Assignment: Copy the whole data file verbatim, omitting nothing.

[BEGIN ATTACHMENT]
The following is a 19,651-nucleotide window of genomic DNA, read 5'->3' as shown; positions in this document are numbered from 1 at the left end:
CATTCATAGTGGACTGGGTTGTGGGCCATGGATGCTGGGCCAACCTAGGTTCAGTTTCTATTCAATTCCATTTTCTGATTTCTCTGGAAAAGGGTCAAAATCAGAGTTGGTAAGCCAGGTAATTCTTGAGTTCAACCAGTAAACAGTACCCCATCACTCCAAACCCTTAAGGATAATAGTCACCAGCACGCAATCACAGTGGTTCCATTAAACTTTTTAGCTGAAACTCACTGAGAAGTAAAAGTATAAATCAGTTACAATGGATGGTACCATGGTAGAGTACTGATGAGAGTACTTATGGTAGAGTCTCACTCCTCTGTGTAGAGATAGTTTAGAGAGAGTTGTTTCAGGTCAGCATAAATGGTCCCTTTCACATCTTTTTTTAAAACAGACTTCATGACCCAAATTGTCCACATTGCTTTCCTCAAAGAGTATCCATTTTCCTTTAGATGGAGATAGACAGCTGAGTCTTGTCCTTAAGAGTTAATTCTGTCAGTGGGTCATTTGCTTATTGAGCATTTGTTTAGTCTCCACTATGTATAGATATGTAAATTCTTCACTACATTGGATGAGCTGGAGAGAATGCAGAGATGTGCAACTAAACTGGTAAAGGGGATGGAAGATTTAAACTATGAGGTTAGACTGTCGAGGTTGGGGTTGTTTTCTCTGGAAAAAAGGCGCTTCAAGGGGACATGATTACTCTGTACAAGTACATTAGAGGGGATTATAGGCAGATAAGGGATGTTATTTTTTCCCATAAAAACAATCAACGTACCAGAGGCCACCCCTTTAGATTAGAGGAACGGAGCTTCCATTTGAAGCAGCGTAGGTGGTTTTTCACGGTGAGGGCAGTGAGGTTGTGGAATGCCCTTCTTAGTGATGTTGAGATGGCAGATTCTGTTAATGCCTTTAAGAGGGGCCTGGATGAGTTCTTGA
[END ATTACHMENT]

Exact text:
The following is a 19,651-nucleotide window of genomic DNA, read 5'->3' as shown; positions in this document are numbered from 1 at the left end:
CATTCATAGTGGACTGGGTTGTGGGCCATGGATGCTGGGCCAACCTAGGTTCAGTTTCTATTCAATTCCATTTTCTGATTTCTCTGGAAAAGGGTCAAAATCAGAGTTGGTAAGCCAGGTAATTCTTGAGTTCAACCAGTAAACAGTACCCCATCACTCCAAACCCTTAAGGATAATAGTCACCAGCACGCAATCACAGTGGTTCCATTAAACTTTTTAGCTGAAACTCACTGAGAAGTAAAAGTATAAATCAGTTACAATGGATGGTACCATGGTAGAGTACTGATGAGAGTACTTATGGTAGAGTCTCACTCCTCTGTGTAGAGATAGTTTAGAGAGAGTTGTTTCAGGTCAGCATAAATGGTCCCTTTCACATCTTTTTTTAAAACAGACTTCATGACCCAAATTGTCCACATTGCTTTCCTCAAAGAGTATCCATTTTCCTTTAGATGGAGATAGACAGCTGAGTCTTGTCCTTAAGAGTTAATTCTGTCAGTGGGTCATTTGCTTATTGAGCATTTGTTTAGTCTCCACTATGTATAGATATGTAAATTCTTCACTACATTGGATGAGCTGGAGAGAATGCAGAGATGTGCAACTAAACTGGTAAAGGGGATGGAAGATTTAAACTATGAGGTTAGACTGTCGAGGTTGGGGTTGTTTTCTCTGGAAAAAAGGCGCTTCAAGGGGACATGATTACTCTGTACAAGTACATTAGAGGGGATTATAGGCAGATAAGGGATGTTATTTTTTCCCATAAAAACAATCAACGTACCAGAGGCCACCCCTTTAGATTAGAGGAACGGAGCTTCCATTTGAAGCAGCGTAGGTGGTTTTTCACGGTGAGGGCAGTGAGGTTGTGGAATGCCCTTCTTAGTGATGTTGAGATGGCAGATTCTGTTAATGCCTTTAAGAGGGGCCTGGATGAGTTCTTGA